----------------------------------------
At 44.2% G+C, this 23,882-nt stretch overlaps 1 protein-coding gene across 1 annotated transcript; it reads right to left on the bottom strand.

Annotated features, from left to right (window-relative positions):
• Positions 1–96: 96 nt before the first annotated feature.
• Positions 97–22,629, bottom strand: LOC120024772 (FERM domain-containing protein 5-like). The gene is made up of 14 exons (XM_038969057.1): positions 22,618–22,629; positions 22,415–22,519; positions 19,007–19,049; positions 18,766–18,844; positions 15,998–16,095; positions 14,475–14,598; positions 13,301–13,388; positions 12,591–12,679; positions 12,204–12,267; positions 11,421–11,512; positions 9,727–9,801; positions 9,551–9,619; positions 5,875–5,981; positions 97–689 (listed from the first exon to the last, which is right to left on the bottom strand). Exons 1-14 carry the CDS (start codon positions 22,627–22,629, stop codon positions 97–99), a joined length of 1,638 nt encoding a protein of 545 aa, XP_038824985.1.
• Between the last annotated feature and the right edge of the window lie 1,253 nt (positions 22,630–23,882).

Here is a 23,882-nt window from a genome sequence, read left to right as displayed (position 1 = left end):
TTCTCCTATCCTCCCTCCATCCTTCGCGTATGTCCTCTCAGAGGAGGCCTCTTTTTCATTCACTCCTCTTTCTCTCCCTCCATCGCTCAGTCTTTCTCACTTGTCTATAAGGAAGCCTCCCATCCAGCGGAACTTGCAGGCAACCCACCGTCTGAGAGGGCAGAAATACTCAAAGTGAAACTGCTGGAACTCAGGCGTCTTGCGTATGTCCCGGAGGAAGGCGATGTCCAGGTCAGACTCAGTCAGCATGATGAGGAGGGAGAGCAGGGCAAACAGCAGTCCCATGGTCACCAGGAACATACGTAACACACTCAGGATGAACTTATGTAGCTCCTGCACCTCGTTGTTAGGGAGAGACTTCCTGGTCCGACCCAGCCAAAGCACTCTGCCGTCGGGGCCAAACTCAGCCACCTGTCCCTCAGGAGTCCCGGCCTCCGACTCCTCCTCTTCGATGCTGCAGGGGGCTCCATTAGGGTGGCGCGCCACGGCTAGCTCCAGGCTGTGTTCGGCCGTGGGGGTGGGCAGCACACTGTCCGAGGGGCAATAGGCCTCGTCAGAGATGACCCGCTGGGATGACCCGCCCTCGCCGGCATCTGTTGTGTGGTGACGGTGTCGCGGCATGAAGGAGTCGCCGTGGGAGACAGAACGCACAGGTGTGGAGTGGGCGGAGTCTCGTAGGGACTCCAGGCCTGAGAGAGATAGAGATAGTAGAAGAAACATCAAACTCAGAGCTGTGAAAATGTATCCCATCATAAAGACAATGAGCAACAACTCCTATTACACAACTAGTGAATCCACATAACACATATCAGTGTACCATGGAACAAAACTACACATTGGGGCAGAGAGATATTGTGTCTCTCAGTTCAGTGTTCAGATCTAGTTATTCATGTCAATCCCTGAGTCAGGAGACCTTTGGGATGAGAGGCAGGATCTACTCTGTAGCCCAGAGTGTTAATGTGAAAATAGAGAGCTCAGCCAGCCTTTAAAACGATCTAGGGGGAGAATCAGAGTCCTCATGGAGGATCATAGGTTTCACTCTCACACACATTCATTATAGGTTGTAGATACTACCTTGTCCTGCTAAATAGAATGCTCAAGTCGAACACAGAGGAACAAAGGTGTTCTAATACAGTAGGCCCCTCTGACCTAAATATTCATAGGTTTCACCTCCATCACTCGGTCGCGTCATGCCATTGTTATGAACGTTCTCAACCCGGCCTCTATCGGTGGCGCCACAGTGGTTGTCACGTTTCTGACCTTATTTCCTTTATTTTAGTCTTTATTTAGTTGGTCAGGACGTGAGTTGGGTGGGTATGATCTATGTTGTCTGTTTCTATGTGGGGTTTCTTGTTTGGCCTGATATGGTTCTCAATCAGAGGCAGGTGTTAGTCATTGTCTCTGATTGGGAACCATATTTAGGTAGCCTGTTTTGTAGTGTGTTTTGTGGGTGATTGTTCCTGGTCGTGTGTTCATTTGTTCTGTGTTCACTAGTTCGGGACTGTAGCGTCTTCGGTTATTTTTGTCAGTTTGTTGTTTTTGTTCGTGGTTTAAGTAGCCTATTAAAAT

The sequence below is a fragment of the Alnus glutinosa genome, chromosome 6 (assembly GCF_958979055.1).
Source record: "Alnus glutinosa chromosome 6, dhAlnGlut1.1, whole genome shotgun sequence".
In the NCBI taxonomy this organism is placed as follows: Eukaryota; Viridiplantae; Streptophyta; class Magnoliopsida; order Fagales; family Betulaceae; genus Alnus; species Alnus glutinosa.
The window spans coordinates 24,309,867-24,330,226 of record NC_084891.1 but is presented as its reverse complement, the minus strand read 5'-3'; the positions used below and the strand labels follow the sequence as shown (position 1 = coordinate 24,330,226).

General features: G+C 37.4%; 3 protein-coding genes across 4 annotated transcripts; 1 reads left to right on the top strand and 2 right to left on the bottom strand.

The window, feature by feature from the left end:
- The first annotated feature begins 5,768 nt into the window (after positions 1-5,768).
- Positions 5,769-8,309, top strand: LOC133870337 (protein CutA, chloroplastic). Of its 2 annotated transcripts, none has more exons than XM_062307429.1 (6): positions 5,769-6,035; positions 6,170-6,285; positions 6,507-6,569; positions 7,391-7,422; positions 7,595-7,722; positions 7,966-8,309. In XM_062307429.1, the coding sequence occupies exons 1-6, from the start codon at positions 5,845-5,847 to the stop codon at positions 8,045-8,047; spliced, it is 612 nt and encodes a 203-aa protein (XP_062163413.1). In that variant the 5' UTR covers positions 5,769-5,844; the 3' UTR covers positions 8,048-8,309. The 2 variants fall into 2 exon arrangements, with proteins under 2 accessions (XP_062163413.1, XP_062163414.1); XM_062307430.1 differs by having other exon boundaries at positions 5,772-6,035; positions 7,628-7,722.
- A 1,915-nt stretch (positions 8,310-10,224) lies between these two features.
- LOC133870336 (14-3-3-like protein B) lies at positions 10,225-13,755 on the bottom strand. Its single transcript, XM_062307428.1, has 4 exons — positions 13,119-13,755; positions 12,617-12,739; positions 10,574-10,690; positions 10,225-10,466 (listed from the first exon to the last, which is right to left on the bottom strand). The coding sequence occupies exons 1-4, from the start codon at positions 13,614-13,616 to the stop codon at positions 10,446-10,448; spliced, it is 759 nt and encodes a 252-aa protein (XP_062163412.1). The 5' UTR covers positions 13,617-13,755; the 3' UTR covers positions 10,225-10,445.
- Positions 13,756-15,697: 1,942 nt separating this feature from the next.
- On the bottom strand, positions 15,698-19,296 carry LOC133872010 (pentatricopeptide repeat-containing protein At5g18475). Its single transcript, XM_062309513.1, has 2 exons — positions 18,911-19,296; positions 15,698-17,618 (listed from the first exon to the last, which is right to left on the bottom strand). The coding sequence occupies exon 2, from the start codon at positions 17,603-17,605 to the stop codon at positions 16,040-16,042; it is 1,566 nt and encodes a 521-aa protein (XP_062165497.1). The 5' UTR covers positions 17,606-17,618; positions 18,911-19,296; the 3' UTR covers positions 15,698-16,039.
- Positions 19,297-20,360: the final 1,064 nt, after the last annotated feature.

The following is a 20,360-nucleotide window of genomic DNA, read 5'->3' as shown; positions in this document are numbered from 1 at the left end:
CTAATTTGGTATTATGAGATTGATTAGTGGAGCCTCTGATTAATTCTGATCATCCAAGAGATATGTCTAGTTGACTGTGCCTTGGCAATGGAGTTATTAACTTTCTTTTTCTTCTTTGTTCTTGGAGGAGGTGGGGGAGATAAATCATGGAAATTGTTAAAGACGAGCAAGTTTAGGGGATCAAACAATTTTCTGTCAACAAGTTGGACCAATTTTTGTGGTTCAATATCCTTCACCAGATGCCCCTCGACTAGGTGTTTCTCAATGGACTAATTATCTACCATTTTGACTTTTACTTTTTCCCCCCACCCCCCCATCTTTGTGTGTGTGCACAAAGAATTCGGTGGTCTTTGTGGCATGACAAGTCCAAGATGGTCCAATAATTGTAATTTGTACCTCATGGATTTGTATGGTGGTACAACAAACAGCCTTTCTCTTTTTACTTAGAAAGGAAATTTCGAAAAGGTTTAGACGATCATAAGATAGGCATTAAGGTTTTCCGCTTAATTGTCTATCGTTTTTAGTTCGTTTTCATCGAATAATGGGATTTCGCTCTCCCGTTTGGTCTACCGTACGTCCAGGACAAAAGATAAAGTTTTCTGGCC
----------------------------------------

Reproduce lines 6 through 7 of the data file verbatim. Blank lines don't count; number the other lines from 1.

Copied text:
Here is a 23,882-nt window from a genome sequence, read left to right as displayed (position 1 = left end):
TTCTCCTATCCTCCCTCCATCCTTCGCGTATGTCCTCTCAGAGGAGGCCTCTTTTTCATTCACTCCTCTTTCTCTCCCTCCATCGCTCAGTCTTTCTCACTTGTCTATAAGGAAGCCTCCCATCCAGCGGAACTTGCAGGCAACCCACCGTCTGAGAGGGCAGAAATACTCAAAGTGAAACTGCTGGAACTCAGGCGTCTTGCGTATGTCCCGGAGGAAGGCGATGTCCAGGTCAGACTCAGTCAGCATGATGAGGAGGGAGAGCAGGGCAAACAGCAGTCCCATGGTCACCAGGAACATACGTAACACACTCAGGATGAACTTATGTAGCTCCTGCACCTCGTTGTTAGGGAGAGACTTCCTGGTCCGACCCAGCCAAAGCACTCTGCCGTCGGGGCCAAACTCAGCCACCTGTCCCTCAGGAGTCCCGGCCTCCGACTCCTCCTCTTCGATGCTGCAGGGGGCTCCATTAGGGTGGCGCGCCACGGCTAGCTCCAGGCTGTGTTCGGCCGTGGGGGTGGGCAGCACACTGTCCGAGGGGCAATAGGCCTCGTCAGAGATGACCCGCTGGGATGACCCGCCCTCGCCGGCATCTGTTGTGTGGTGACGGTGTCGCGGCATGAAGGAGTCGCCGTGGGAGACAGAACGCACAGGTGTGGAGTGGGCGGAGTCTCGTAGGGACTCCAGGCCTGAGAGAGATAGAGATAGTAGAAGAAACATCAAACTCAGAGCTGTGAAAATGTATCCCATCATAAAGACAATGAGCAACAACTCCTATTACACAACTAGTGAATCCACATAACACATATCAGTGTACCATGGAACAAAACTACACATTGGGGCAGAGAGATATTGTGTCTCTCAGTTCAGTGTTCAGATCTAGTTATTCATGTCAATCCCTGAGTCAGGAGACCTTTGGGATGAGAGGCAGGATCTACTCTGTAGCCCAGAGTGTTAATGTGAAAATAGAGAGCTCAGCCAGCCTTTAAAACGATCTAGGGGGAGAATCAGAGTCCTCATGGAGGATCATAGGTTTCACTCTCACACACATTCATTATAGGTTGTAGATACTACCTTGTCCTGCTAAATAGAATGCTCAAGTCGAACACAGAGGAACAAAGGTGTTCTAATACAGTAGGCCCCTCTGACCTAAATATTCATAGGTTTCACCTCCATCACTCGGTCGCGTCATGCCATTGTTATGAACGTTCTCAACCCGGCCTCTATCGGTGGCGCCACAGTGGTTGTCACGTTTCTGACCTTATTTCCTTTATTTTAGTCTTTATTTAGTTGGTCAGGACGTGAGTTGGGTGGGTATGATCTATGTTGTCTGTTTCTATGTGGGGTTTCTTGTTTGGCCTGATATGGTTCTCAATCAGAGGCAGGTGTTAGTCATTGTCTCTGATTGGGAACCATATTTAGGTAGCCTGTTTTGTAGTGTGTTTTGTGGGTGATTGTTCCTGGTCGTGTGTTCATTTGTTCTGTGTTCACTAGTTCGGGACTGTAGCGTCTTCGGTTATTTTTGTCAGTTTGTTGTTTTTGTTCGTGGTTTAAGTAGCCTATTAAAAT